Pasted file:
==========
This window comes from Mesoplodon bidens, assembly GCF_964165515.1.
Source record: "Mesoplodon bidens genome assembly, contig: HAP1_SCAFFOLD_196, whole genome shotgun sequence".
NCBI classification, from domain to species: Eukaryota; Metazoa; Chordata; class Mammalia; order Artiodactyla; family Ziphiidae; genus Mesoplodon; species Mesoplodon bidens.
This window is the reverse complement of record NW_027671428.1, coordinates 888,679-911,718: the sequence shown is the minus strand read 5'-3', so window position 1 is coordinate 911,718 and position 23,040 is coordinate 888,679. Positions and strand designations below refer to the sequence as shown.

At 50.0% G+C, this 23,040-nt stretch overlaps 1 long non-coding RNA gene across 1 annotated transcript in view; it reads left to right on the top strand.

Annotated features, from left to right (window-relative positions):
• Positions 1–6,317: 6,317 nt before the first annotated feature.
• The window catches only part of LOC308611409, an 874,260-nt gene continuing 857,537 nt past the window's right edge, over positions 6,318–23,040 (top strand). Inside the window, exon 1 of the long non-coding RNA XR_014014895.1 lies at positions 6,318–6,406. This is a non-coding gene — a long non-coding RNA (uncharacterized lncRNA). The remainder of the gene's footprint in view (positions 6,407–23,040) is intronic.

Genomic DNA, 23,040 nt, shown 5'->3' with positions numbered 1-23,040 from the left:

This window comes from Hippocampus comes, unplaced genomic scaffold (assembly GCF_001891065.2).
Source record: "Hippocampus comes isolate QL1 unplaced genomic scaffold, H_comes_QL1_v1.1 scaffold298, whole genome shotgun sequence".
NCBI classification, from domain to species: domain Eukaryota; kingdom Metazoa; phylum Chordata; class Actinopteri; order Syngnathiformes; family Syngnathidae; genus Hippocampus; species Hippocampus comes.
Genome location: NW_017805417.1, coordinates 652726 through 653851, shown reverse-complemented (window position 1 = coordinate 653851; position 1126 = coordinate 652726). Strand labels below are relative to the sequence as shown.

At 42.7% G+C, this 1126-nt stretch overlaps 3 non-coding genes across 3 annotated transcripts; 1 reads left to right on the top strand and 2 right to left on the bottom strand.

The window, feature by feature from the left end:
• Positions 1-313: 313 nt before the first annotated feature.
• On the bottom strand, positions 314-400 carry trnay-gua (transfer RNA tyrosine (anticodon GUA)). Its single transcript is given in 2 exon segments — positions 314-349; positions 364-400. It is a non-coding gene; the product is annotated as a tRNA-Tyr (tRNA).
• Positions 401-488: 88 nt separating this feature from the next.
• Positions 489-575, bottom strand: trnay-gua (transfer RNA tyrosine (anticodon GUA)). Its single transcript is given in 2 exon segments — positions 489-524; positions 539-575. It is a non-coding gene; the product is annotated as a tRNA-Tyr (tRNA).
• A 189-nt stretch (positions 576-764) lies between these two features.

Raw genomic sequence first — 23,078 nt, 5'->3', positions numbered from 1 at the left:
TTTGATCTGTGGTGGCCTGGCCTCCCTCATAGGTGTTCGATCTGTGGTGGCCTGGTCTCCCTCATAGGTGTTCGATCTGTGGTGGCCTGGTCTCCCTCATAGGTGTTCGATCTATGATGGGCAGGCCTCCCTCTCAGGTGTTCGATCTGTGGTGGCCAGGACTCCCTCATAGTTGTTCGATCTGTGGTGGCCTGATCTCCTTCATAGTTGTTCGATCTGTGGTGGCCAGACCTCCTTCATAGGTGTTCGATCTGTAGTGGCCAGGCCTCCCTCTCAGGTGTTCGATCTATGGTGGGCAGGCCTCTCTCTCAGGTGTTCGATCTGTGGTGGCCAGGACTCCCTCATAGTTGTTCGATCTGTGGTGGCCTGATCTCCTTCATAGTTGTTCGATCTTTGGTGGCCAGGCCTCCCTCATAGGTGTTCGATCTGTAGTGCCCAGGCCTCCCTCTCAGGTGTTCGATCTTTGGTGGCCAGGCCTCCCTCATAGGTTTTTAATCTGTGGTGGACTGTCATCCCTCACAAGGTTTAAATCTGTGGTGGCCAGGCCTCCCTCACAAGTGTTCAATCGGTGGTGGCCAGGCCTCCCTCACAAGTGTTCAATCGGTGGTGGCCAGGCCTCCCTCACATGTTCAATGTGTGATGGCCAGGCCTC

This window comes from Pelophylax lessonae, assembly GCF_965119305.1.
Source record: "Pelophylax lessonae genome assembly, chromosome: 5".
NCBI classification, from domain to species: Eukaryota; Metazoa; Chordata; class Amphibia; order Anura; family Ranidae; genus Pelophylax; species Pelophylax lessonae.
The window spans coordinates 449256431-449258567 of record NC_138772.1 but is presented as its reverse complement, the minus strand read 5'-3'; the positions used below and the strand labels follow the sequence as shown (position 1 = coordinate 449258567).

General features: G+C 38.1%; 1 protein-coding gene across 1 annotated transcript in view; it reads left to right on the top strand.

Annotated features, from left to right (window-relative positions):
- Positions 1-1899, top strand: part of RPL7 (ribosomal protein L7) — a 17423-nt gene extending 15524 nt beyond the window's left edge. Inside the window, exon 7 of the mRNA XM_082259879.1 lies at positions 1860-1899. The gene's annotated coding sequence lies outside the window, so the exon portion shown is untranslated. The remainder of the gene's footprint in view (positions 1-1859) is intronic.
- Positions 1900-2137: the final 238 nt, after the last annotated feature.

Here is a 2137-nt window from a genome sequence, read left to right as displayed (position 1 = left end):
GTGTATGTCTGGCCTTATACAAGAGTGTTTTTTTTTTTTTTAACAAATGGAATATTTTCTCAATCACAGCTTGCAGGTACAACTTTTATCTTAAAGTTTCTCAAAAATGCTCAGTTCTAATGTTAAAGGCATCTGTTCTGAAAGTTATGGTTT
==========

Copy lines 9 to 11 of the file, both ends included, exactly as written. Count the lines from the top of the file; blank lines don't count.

Genomic DNA, 23,040 nt, shown 5'->3' with positions numbered 1-23,040 from the left:

This window comes from Hippocampus comes, unplaced genomic scaffold (assembly GCF_001891065.2).
Source record: "Hippocampus comes isolate QL1 unplaced genomic scaffold, H_comes_QL1_v1.1 scaffold298, whole genome shotgun sequence".